In a survey of 100 area residents conducted in November by the Pike District Pedestrian Safety Campaign, an overwhelming majority of respondents said they would walk more in the Pike District, if only it were safer
Other revealing findings from the survey include:
70% say driver inattention to pedestrians is the most dangerous obstacle.
Almost one half say there aren’t crosswalks where they want to cross.
44% say pushing the walk button to cross is a problem.
One third say there isn’t enough light at night to walk safely
65% of respondents walk in the Pike District three or more time a week
The survey is part of a broader effort to improve conditions for pedestrians in the Pike District. This past September, advocates, Friends of White Flint, and Coalition for Smarter Growth launched the campaign by placing pedestrian safety signs around the district. With messages like “Wish there was a crosswalk here? So do we,” the signs call attention to needed improvements and encourage walkers to join in the push for safer streets.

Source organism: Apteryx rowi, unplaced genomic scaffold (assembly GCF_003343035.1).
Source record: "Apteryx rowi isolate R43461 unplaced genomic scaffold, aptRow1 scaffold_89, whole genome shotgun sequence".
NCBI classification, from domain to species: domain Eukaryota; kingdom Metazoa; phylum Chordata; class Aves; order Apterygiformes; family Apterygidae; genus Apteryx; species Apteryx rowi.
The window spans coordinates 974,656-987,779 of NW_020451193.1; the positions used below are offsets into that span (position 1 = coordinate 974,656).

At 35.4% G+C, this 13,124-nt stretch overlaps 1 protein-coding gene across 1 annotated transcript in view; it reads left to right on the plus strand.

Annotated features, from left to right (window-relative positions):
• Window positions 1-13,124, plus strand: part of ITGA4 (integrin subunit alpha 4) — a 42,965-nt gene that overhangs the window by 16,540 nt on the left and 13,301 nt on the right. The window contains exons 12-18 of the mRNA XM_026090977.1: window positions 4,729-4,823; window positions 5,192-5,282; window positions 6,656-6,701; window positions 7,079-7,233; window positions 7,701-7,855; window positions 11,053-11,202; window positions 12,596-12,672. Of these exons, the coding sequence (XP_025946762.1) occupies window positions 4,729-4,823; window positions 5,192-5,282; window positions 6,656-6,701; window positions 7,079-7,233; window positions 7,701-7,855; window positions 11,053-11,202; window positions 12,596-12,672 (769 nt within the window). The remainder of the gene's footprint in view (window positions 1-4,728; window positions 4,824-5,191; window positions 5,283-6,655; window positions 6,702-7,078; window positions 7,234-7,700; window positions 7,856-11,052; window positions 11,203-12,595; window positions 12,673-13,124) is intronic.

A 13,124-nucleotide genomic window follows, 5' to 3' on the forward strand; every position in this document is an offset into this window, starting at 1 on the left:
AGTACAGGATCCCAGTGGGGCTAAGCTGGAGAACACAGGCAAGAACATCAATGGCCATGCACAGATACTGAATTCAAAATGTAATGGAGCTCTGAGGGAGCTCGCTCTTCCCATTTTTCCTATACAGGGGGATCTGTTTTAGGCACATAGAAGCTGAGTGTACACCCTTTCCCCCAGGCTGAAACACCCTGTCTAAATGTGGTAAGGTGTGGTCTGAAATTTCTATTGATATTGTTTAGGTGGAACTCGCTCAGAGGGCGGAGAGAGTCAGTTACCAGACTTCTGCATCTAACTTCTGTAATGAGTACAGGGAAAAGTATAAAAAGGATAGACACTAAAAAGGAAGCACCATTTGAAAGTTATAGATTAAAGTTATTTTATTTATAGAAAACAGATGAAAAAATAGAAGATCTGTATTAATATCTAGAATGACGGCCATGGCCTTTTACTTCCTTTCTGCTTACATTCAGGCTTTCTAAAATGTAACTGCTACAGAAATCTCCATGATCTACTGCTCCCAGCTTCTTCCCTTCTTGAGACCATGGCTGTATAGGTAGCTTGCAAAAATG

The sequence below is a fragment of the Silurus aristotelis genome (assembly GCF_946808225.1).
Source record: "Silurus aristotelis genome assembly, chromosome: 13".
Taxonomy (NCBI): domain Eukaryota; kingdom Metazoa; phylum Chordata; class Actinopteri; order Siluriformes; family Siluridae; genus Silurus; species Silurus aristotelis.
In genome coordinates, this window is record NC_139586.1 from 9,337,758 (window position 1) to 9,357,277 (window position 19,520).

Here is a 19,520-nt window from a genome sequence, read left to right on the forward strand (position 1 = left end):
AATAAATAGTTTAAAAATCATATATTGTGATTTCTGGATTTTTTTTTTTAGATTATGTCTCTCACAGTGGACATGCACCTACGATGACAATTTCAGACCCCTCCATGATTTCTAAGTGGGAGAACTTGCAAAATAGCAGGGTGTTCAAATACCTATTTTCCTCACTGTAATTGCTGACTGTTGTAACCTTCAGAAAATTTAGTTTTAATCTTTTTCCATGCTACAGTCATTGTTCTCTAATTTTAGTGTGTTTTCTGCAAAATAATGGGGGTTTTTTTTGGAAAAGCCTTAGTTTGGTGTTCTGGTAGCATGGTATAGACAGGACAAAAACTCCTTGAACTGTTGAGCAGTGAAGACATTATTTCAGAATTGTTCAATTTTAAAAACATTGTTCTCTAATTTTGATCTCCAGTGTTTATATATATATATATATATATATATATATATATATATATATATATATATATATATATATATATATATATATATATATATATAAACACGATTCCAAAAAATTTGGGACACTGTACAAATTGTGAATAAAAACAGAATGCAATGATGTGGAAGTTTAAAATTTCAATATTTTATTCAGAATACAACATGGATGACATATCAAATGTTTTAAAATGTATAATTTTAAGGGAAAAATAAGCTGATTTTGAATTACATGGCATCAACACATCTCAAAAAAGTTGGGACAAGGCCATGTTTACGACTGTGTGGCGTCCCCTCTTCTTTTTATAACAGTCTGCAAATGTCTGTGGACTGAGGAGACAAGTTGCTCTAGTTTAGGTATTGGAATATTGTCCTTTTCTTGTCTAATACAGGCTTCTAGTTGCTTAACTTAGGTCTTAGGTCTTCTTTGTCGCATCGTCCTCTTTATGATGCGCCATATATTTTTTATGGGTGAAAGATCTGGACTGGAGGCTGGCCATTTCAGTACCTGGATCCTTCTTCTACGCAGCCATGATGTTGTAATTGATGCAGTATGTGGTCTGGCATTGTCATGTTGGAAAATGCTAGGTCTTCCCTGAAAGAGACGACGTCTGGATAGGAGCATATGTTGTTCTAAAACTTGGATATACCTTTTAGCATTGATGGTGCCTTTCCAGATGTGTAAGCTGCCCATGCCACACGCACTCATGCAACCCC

“In January, based on the survey results, we will prioritize the improvements that can be implemented relatively easily and inexpensively,” said Amy Ginsburg, Executive Director at Friends of White Flint. “The community will then advocate for implementing those simple changes to make walking in the Pike District as safe as possible as quickly as possible.”
Respondents to the survey noted areas where walking was not safe and gave many suggestions for ways to improve walkability in the Pike District. Here are a few comments.
“The largest danger to me are drivers who are turning right: they often don’t look right before roaring into ongoing traffic. I have almost been hit several times. The other danger are the unpleasant stretches where sidewalks are missing or badly maintained. The third problem are the long, long stretches without crosswalks or lights.”
“The slip turn lanes make it hard to cross even when I have a signal. The Pike is a highway, not a street. It is way too wide and there are so many curb cuts. It feels transgressive to walk in an area so obviously designed primarily for through-traffic and commuters.”
“We need longer, automatic walk signals on crosswalks across Rockville Pike”.